Winnipeg Free Press - PRINT EDITION
Posted: 01/18/2014 1:00 AM | Comments: 0
Last Modified: 01/18/2014 11:45 AM | Updates
If all goes well, history will remember Susan Thompson as the Winnipeg mayor who wrestled power away from bureaucrats, handed it to council and enabled her successors to make meaningful municipal change.
During six years in office, the first woman to run this city fought with an Old Boys club known as the Board of Commissioners -- a group of appointed administrators -- and eventually emerged victorious. Glen Murray, Sam Katz and every future Winnipeg mayor have Thompson to thank for empowering elected leaders in this city.
All of this nice stuff must be said up front to contextualize a speech delivered by Thompson on Friday, when members of the Winnipeg Chamber of Commerce gathered to hear the former mayor unveil a future vision for the city -- her first pronouncements about municipal issues in more than 15 years.
What they wounding up hearing was the funniest comedy routine ever delivered in the second-floor ballroom of the Fairmont hotel, where many a best man has failed miserably at the task of making a toast to the bride and groom.
Thompson, who now lives in Vancouver, proposed a garish image makeover for Winnipeg that would make the Vegas strip seem as subdued as an industrial park on the outskirts of Estevan.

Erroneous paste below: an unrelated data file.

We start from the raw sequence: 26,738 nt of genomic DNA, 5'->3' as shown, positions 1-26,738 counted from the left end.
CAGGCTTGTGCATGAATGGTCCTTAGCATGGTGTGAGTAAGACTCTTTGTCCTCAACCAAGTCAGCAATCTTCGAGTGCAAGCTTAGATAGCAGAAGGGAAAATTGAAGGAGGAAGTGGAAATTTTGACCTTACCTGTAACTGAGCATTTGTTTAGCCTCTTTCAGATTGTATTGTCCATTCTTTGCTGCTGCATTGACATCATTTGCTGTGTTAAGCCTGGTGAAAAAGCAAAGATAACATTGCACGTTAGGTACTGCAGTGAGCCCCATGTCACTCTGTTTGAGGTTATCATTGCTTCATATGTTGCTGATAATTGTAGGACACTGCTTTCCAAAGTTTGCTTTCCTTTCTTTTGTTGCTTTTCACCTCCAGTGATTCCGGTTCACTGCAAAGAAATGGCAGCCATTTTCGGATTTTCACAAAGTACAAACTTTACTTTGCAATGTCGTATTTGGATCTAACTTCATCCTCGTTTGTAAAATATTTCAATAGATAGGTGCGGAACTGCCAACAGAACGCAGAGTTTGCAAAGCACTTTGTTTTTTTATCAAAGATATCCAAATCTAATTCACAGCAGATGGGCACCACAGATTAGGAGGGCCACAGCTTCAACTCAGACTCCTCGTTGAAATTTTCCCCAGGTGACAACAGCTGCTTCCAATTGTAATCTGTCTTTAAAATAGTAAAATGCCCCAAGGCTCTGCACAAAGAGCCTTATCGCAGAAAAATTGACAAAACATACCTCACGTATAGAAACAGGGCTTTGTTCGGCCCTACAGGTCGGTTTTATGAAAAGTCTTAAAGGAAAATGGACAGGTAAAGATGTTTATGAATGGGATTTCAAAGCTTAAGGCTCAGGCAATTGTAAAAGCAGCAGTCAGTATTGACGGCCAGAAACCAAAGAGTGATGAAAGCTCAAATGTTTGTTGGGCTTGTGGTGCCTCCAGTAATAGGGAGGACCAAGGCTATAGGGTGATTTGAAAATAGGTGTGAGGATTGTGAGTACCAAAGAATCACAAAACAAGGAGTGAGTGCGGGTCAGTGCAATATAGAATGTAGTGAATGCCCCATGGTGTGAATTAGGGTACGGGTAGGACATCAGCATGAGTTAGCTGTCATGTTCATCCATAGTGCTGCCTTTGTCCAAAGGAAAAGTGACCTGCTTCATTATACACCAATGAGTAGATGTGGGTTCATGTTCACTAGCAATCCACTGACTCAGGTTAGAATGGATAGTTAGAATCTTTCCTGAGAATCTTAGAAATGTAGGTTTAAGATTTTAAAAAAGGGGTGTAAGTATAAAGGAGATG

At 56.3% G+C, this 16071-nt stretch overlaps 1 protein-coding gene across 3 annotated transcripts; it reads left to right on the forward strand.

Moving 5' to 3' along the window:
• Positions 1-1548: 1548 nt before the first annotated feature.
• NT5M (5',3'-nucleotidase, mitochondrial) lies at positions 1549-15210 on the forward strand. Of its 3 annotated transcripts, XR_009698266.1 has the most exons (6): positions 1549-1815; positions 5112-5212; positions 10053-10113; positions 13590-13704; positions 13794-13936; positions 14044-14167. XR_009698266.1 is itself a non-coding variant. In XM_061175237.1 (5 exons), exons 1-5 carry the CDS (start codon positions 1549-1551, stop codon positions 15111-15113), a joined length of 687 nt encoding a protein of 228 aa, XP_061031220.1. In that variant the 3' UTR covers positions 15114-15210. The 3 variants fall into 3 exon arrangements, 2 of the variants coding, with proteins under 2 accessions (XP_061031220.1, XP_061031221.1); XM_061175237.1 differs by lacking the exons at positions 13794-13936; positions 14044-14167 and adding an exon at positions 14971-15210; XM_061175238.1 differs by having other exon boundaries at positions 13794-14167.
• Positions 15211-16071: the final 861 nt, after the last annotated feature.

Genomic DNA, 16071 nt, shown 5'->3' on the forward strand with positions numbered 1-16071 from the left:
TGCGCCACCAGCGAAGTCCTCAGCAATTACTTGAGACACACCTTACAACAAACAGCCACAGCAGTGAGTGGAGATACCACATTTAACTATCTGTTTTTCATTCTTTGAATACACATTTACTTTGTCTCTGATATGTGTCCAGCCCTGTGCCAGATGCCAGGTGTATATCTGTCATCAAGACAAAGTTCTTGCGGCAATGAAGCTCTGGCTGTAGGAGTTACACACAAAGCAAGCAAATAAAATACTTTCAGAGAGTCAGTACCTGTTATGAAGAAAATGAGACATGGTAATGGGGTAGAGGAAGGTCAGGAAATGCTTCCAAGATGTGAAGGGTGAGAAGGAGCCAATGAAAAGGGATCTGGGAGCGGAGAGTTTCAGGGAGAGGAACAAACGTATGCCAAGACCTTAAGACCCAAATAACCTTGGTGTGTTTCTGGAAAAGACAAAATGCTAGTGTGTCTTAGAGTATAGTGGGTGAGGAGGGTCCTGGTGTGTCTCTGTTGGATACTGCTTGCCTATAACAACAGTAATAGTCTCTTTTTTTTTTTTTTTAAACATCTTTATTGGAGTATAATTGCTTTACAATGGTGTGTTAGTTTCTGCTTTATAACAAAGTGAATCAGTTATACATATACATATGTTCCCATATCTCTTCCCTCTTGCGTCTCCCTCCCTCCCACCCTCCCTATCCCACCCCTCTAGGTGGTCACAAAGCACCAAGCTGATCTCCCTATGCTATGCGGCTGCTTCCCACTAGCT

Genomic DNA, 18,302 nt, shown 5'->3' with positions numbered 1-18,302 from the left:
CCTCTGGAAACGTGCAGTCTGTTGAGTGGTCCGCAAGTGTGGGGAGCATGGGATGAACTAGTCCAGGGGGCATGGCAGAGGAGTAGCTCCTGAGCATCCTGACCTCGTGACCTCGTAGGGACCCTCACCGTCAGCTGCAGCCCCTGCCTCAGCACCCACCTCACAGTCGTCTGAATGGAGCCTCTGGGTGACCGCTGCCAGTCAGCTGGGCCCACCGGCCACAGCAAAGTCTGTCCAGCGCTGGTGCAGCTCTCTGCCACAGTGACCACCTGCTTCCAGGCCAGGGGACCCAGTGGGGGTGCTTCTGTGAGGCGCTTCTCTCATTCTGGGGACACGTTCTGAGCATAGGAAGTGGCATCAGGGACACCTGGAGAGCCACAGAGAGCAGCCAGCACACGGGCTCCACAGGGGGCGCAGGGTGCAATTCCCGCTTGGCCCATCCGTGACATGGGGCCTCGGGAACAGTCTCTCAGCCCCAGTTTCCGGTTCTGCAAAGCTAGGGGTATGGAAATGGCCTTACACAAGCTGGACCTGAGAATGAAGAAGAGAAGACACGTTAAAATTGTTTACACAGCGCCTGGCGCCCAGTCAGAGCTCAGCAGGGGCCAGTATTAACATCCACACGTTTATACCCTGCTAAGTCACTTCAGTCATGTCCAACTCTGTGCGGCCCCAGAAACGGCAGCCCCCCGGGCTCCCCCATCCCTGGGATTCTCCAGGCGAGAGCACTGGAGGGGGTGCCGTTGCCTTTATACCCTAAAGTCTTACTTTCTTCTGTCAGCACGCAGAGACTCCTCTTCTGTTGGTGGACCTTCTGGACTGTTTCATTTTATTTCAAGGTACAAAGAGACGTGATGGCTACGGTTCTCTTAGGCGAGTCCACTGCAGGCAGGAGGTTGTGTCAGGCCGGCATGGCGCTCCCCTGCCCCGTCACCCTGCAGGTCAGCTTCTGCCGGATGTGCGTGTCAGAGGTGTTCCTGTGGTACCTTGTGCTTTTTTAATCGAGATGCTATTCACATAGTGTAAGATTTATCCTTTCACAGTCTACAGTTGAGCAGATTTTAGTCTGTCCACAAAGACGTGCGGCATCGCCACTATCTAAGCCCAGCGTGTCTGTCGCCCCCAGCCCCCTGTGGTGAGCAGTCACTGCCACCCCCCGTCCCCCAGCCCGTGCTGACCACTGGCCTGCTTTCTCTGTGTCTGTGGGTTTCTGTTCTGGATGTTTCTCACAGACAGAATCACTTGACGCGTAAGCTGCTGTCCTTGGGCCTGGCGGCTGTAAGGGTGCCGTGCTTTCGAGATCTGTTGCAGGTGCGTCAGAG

To announce itself to the world, Thompson suggested Winnipeg cover itself with a laser pyramid that would be visible from space. She said she suggested a similar idea to executive policy committee in the 1990s, only to see it get shot down on the basis lasers would interfere with airplane traffic.
Thompson also suggested Winnipeggers with no interest in going for a polar-bear dip on New Year's Day could instead immerse themselves in hot tubs placed at Portage and Main, which would be decorated with fake palm trees.
She also surmised Winnipeg's image routes could be spruced up by planting evergreens alongside major streets such as the drive in from Richardson International Airport. Since road-salt-tolerant conifers do not exist, she suggested someone develop a hybrid evergreen that could survive on Route 90.
It all sounded like a joke: A wry and cutting jab at the ridiculous sort of boosterism you might expect to hear at a chamber of commerce luncheon.
Except Winnipeg's 40th mayor wasn't kidding about anything. Winnipeg needs a laser pyramid, Portage and Main hot tubs and hybridized, Route 90-enshrouding evergreens in order to be a world-class city where people want to live, she insisted after her speech concluded.
"We have to attract more industries; we have to attract more people to our city in order to elevate our economic base. Why do people go to Paris? What does the Eiffel Tower do for you?" she said. "It is a tool in which to attract people to come to the city to spend money and attract more population."
So there you have it: The most important political figure in Winnipeg in the 1990s believes converting the city into a giant Luxor hotel is a more pressing concern than solving the infrastructure crisis, ending child poverty or diversifying the city's economy. Or rather, a laser pyramid would be the key to ENDING all those problems. Too bad she stopped there.
Imagine how far this city could go if we attached laser beams to Mark Scheifele's head while he rides Hudson the polar bear into the lobby of the Canadian Museum for Human Rights on Louis Riel Day?